Articles Tagged with fastcase

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FastcaseLogoStandardA heads up that our friends at FastCase are about to launch the “Bad Law Bot” – or as they refer to it, their newest team member! No, this isn’t some evil case law robot sent to do us all harm from the future, but rather a cool enhancement to FastCase’s authority check feature. The Bad Law Bot algorithmically checks text within opinions for terms which connote a negative treatment (e.g., reversed, overruled) of an opinion and flags the corresponding citation for the user to view. The Bad Law Bot is a great new companion tool to use when cite checking. Great work FastCase!

You can check out more about the Bad Law Bot here:

Press Release

Ed Walters’ Video Announcement

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2010 was a busy legal year, especially for free law advocates.  Here are some of Justia’s legal predictions for 2011:

  • Lawyers and legal professionals will continue to embrace free law as fast as our Law.gov movement friends can crank it out.  Free law will continue its dramatic growth, and Justia remains proud to support the efforts of Carl Malamud’s work at Public.Resource.Org, along with Google, Fastcase, LII and other friends.
  • SCOTUS will grant certiorari after the U.S. Court of Appeals for the 9th Circuit renders a decision either affirming or denying a lower court ruling that California’s ban against same-sex marriage is unconstitutional.
  • Immigration will become the ‘new abortion’ litmus test for politicians, as more states and localities try to assert jurisdiction over the federal government’s immigration authority.
  • Patent holding companies will continue providing a steady supply of litigation work for IP lawyers. Critics will unsuccesfully lobby Congress to overhaul the current U.S. Patent Act, as big bucks are spent on all sides of the debate.
  • The FTC will strongly push for a ‘do not e-mail registry’ similar to the FCC’s ‘Do-Not-Call’ list, but it won’t happen.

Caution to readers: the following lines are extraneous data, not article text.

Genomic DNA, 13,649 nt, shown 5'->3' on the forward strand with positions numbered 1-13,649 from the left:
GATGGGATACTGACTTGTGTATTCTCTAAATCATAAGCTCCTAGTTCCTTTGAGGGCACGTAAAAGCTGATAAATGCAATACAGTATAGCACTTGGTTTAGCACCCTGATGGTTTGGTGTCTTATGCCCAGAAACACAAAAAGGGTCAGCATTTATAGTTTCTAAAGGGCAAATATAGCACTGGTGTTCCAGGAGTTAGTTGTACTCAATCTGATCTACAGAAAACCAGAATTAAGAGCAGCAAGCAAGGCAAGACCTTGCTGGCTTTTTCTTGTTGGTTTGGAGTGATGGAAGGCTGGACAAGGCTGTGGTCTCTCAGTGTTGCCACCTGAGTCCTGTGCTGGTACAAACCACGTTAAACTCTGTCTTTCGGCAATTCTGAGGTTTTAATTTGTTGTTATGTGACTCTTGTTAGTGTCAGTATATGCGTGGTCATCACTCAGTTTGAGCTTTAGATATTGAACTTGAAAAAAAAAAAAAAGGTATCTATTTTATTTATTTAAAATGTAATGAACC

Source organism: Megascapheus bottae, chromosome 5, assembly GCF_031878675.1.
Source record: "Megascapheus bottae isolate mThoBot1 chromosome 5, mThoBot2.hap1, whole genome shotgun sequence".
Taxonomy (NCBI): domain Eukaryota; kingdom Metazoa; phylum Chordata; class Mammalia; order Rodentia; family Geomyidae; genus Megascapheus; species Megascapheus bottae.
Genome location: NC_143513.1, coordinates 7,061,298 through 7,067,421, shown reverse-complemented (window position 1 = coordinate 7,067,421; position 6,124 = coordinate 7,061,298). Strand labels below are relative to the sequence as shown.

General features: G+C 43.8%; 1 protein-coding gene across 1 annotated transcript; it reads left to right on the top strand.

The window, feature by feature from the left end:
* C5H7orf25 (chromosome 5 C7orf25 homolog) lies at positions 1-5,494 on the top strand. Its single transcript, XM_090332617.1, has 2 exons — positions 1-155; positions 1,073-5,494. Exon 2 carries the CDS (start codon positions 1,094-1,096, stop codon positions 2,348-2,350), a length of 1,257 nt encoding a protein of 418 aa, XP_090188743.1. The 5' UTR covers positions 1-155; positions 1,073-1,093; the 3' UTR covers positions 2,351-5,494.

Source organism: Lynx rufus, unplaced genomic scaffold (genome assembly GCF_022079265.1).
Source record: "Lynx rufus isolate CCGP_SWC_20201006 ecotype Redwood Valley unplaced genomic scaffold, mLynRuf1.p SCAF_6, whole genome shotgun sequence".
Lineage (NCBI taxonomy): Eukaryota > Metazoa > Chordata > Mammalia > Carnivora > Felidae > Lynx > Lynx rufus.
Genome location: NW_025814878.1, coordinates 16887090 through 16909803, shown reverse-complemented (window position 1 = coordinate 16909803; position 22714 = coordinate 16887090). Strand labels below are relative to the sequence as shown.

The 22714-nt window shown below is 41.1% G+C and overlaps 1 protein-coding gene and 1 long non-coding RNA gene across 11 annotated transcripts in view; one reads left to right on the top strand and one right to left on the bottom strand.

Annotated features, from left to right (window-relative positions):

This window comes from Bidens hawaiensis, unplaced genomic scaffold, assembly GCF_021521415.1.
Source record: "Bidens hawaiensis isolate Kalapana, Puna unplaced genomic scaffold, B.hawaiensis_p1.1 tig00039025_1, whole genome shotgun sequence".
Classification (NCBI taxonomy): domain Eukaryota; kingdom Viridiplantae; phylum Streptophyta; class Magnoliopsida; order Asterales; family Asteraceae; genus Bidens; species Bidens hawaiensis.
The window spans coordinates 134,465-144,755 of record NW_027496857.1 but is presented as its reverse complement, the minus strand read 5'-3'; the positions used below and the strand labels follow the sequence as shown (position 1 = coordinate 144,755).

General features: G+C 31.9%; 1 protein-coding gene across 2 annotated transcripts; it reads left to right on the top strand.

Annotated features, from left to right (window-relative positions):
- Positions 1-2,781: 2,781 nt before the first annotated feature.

• Consumer bankruptcies will continue to rise.
  • Foreclosure proceedings will slow dramatically, giving homeowners a welcome reprieve. Class actions will continue uncovering unlawful robo-signings, and ruin the reputations of a select number of lawyers and other firms representing banks in foreclosures.

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Last week marked the formal launch of a new Supreme Court of California resource center, SCOCAL (http://scocal.stanford.edu). SCOCAL is a joint project between Justia and our friends at the Robert Crown Law Library at Stanford and Fastcase. There are lots of cool features in the site and, as ever, I encourage all our readers who are interested in California law to spend some time checking it out. Below is a brief summary of what you’ll find when you visit the site.

California Supreme Court Opinions – Browse through the full text of recent opinions by date, name or issue, or search the entire collection, which includes decisions from 1934 to the present. Click on the tabs located at the top of each individual case to access related information and documents.

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Black Friday and Cyber Monday have come and gone, but there’s still time to get terrific gifts for lawyers and clients.  Here are some of our favs:

    iPad

  • The Apple iPad —  It’s sleek, small, and über cool. It holds nifty free legal apps like Fastcase to find state and federal statutes and cases and Oyez’s PocketJustice that let’s lawyers listen to Supreme Court oral arguments.  When your attorney friend is done raging at opposing counsel’s latest outrageous offer to their client, the attorney can vent his or her anger by playing Angry Birds or Star Wars Falcon Gunner. Plus, it makes them (and everyone they meet) think that they’re a swell lawyer, right?
  • Adopt a Volume of the Federal Reporter — No, we’re not crazy (at least not all the time)!  For $1,200, you can actually make a tax-deductible donation to Public.Resource.Org to support scanning a volume or two of the first series of the Federal Reporter of the United States in the name of your favorite lawyer or law firm.  The donation is to help them “adopt” a volume of federal case law  from 1880 – 1924 that is now in the public domain.
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'The Fastcase App for your iPad

Do you like free, quick access to case law and codes? Of course you do. What’s not to like?

With an iPad or iPhone, you can download the free Fastcase app to research state and federal court opinions, as well as find state and federal codes.

That’s right, it costs you and your firm nothing. Nada. Rien. Zilch. You pay nothing to get it, and nothing to use it. No other legal app out there gives lawyers and legal professionals this much portable legal research, convenience, and speed for virtually nothing.

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